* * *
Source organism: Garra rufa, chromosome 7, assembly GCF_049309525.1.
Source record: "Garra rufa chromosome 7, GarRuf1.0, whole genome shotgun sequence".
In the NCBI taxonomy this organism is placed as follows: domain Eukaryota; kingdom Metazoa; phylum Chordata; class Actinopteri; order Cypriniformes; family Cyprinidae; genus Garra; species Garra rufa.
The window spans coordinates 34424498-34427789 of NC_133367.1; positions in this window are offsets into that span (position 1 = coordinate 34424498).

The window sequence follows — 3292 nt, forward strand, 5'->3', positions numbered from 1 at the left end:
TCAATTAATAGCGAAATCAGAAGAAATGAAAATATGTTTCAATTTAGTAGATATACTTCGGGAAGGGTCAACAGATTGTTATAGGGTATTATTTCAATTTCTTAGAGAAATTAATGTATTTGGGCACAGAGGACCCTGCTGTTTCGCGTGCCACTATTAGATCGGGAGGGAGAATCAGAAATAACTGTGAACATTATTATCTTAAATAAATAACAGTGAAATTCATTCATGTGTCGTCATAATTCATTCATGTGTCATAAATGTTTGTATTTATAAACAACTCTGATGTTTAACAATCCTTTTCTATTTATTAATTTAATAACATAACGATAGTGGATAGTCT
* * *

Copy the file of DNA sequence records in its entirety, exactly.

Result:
Source organism: Garra rufa, chromosome 7, assembly GCF_049309525.1.
Source record: "Garra rufa chromosome 7, GarRuf1.0, whole genome shotgun sequence".
In the NCBI taxonomy this organism is placed as follows: domain Eukaryota; kingdom Metazoa; phylum Chordata; class Actinopteri; order Cypriniformes; family Cyprinidae; genus Garra; species Garra rufa.
The window spans coordinates 34424498-34427789 of NC_133367.1; positions in this window are offsets into that span (position 1 = coordinate 34424498).

The window sequence follows — 3292 nt, forward strand, 5'->3', positions numbered from 1 at the left end:
TCAATTAATAGCGAAATCAGAAGAAATGAAAATATGTTTCAATTTAGTAGATATACTTCGGGAAGGGTCAACAGATTGTTATAGGGTATTATTTCAATTTCTTAGAGAAATTAATGTATTTGGGCACAGAGGACCCTGCTGTTTCGCGTGCCACTATTAGATCGGGAGGGAGAATCAGAAATAACTGTGAACATTATTATCTTAAATAAATAACAGTGAAATTCATTCATGTGTCGTCATAATTCATTCATGTGTCATAAATGTTTGTATTTATAAACAACTCTGATGTTTAACAATCCTTTTCTATTTATTAATTTAATAACATAACGATAGTGGATAGTCT